After breakfast, we sat at the kitchen table and looked over the list Dad had given us. There was plenty to keep us busy until he arrived on the weekend. We decided we'd work on a regular schedule with the understanding that we could always make changes depending on what might or might not come up or work out.
One of the tasks Dad had laid out was work on the water system. Our water came from a spring half-way up the side of a small mountain north of the house. Water flowed by gravity to a tank atop the house and then was gravity fed to the house itself. The water pressure was, of course, very low, but adequate. However, with the farm becoming our permanent home, Dad decided to put a pump in the spring.
The pipe to the house was buried just under the surface and the water was allowed to run continuously. The spring water was a constant temperature winter and summer and allowing it to run continuously prevented it's freezing during the winter. However, if we put in a pump, the water would not run all the time and the supply pipe had to be buried deeper. Additionally, an electric line would have to be run to the spring from the house to operate the pump.
As we looked at the list, Keith said, “Obviously the big job here is digging the ditch for the water and power line from the house to the pump. I suggest we spend time on that first thing each morning and lay off when it gets too hot.”
“Sounds good,” I agreed. "We'll have to wait until Dad gets here to get the pump, but I see no reason we can't get the pipe and wire and get them laid.“
We checked on the tools we had and definitely needed to purchase a couple of shovels and a mattock. We found a twenty-five foot steel tape and measured the distance from house to spring and, at Keith's suggestion, added several feet to be sure we had enough pipe and wire.
We drove into Clarksville--which Keith was seeing for the first time--and went to Lowe's. We found a woman in the electrical section who asked a lot of questions then selected the wire we needed. She said it would be hard to handle, but it would be best if we bought a large spool and not have to splice the wire. She told us when we were ready to leave, to go to the contractor's entrance and someone would load the wire for us.
We took the ticket she provided and then went to the plumbing department. Again, we found a man who was very helpful. Since we hadn't bought the pump, he had a lot of questions and finally told us all we needed was a shallow well pump since we only needed pressure, not lift.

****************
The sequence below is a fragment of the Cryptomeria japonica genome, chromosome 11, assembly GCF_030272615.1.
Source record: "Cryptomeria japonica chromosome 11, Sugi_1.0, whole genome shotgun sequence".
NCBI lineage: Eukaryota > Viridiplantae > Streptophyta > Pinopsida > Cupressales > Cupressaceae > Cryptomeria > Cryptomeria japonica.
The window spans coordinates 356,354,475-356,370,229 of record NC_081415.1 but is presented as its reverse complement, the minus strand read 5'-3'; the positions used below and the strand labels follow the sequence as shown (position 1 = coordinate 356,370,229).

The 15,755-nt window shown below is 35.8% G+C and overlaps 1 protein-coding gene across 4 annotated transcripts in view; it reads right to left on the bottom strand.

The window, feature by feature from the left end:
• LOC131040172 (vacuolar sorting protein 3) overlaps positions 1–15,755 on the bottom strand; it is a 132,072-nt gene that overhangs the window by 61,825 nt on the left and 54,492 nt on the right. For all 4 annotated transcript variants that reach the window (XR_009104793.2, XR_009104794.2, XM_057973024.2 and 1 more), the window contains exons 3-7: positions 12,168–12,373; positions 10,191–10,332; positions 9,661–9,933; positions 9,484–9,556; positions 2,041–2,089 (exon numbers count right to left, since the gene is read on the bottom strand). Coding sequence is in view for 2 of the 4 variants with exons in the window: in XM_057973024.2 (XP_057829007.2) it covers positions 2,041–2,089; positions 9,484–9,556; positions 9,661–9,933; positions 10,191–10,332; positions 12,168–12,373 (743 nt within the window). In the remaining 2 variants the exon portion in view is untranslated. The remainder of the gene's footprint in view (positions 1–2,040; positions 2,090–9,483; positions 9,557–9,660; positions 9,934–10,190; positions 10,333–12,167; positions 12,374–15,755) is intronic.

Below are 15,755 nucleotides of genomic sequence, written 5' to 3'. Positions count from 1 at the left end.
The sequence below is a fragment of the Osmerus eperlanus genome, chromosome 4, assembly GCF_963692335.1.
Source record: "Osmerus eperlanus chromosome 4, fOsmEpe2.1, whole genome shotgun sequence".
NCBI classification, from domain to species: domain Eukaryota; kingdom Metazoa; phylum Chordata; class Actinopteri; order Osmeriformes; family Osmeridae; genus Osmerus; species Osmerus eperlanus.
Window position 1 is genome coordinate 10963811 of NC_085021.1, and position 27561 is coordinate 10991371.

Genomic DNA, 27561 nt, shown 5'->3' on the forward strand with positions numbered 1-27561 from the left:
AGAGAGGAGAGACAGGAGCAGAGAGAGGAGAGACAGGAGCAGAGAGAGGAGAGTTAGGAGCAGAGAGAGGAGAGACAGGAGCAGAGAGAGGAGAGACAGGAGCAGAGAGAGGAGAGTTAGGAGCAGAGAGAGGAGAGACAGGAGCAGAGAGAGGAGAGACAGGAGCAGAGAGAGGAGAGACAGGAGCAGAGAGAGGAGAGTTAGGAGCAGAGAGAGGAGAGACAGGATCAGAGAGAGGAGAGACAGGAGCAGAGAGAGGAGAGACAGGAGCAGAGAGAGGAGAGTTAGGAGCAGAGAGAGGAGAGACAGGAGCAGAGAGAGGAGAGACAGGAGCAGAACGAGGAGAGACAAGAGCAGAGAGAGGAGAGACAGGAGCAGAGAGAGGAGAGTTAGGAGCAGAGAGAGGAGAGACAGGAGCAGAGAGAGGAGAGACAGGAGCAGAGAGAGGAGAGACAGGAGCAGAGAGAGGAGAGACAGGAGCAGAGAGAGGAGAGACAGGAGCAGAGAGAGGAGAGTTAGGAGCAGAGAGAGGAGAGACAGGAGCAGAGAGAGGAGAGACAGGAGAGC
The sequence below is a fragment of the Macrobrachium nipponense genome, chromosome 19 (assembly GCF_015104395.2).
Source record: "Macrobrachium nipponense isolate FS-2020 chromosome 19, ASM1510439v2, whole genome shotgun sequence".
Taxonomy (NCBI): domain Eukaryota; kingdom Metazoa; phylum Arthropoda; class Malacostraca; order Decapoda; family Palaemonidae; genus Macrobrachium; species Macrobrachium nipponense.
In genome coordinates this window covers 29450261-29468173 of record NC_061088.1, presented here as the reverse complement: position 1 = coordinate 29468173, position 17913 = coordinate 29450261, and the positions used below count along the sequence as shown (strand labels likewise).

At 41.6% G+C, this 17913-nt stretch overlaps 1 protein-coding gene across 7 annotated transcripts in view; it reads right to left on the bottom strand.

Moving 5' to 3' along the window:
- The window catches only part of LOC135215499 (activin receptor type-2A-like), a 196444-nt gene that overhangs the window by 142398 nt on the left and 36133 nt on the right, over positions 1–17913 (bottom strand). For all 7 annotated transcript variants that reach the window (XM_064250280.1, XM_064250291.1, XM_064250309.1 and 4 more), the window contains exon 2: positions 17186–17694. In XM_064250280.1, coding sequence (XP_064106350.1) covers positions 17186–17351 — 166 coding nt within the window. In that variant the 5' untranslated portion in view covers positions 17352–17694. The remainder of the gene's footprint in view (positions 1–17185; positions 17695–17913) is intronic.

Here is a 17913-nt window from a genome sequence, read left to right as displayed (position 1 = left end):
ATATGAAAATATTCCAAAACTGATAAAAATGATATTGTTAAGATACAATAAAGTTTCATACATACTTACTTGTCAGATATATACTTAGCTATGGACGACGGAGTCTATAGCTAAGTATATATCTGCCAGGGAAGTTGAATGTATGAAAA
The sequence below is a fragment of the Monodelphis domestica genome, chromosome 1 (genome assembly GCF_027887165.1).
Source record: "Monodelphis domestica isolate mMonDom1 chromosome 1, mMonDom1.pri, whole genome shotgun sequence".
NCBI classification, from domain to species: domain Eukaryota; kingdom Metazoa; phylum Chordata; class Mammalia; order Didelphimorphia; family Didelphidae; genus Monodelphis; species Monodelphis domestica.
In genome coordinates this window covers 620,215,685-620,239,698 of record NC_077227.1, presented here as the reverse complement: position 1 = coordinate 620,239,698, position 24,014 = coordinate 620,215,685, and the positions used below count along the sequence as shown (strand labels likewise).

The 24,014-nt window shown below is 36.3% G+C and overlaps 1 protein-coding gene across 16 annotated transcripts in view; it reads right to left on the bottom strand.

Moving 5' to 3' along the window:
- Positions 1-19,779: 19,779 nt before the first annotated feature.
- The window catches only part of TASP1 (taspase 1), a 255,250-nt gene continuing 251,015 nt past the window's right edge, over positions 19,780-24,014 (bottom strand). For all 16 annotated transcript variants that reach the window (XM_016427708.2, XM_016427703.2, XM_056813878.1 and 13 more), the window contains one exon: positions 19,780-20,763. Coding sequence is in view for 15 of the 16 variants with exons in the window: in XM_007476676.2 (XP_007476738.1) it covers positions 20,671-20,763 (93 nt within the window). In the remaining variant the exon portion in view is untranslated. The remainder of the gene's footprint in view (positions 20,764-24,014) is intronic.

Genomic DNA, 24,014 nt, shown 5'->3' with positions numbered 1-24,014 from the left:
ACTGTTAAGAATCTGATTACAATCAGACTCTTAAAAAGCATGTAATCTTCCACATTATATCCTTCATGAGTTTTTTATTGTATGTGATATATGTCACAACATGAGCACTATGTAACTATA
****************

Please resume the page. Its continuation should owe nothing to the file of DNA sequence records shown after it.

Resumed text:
Keith was not one to stay ignorant and asked the fellow what he meant. He explained that the water was already at ground level, so it wouldn't need lifting. "If you had a well, the pump would have to lift the water to ground level."
“While you are getting your supplies, why not go ahead and get what you'll need? Think I might even be able to get you a bundle price on a whole system.” He asked more questions and finally made up a shopping list for us. We went ahead and bought the pump and all we'd need to actually get it installed.
He made out a ticket for us to take to the cashier and when he started ringing it up, I hoped Dad hadn't given me a maxed out credit card! We were ready to have everything loaded when we remembered our own shopping list which was good because we hadn't bought the tools we needed.
After everything was loaded I asked, “Keith, had your daily grease requirement?” He looked puzzled and I added, “You are about to get your week's allotment of grease and great hamburgers.
We drove to the Busy Bee and I ordered four burgers, fries and a coke for us. Keith found a table outside while I got the food. As we were eating, four guys came outside, carrying trays piled high.
“Mind if we join you?” a blond asked us. The other three were dark; I suspected they were at least part Indian.
“Not at all,” I answered as I scooted over to make room. “You guys from around here?” I asked, pretty sure at least the blond was from his accent.
“Deep Cove,” he answered, “I'm Hank Dennison. These are my brothers, Jason Talltree, Douglas McElrath and Jonathan Henderson.”
“Tom McCarter,” I responded, "and my brother, Keith Anderson. We're from College Park, Georgia, outside Atlanta.“
“Looks like your brother is from a different tribe too,“ Hank laughed.
“Yeah, seems to run in both our families,” I replied.
“Vacationing?” Hank asked.
“Half and half,” I answered. “We're working on our place on Pea Ridge, getting it ready for year-round use.”
Before long, Keith and the others with Hank joined in our conversation and we talked about what we were doing and what they were up to, nothing serious. Strange as it may seem, the next time I met any of them, we both had forgotten our meeting at the Busy Bee.
By the time we got back to the house, it was quite warm and we unloaded the truck and went for a swim.
There is something very satisfying about hard work where you can see progress. Fortunately, we didn't run into too many rocks in digging the ditch and the ones we encountered were so large we just trenched around them. While the digging was hard and the progress slow, each morning when we stopped, we could see we were making progress.
After ditching all morning, we had lunch and took a nap. After our nap, we swam and played in the river, often lying in the shade on the rock extending over the river. I couldn't take the sun and Keith saw no good reason to be baked, he said.
In the afternoon, we worked inside the house.
As most mountain cabins dating back a generation or so, the North Carolina farm house, like Topsy, just grew. The original cabin built by my great grandfather was two rooms and a loft. Originally the loft was reached by climbing a ladder fastened to the wall. Dad's father and his uncle were born in the cabin and slept in the loft.
Before he married, Dad's Uncle Jake had added a large room--more than twice the size of the two bedrooms--to the cabin which became our living room. He also added a shed room for a kitchen. The loft was extended over the living room and narrow stairs replaced the ladder. He also piped the water from the spring.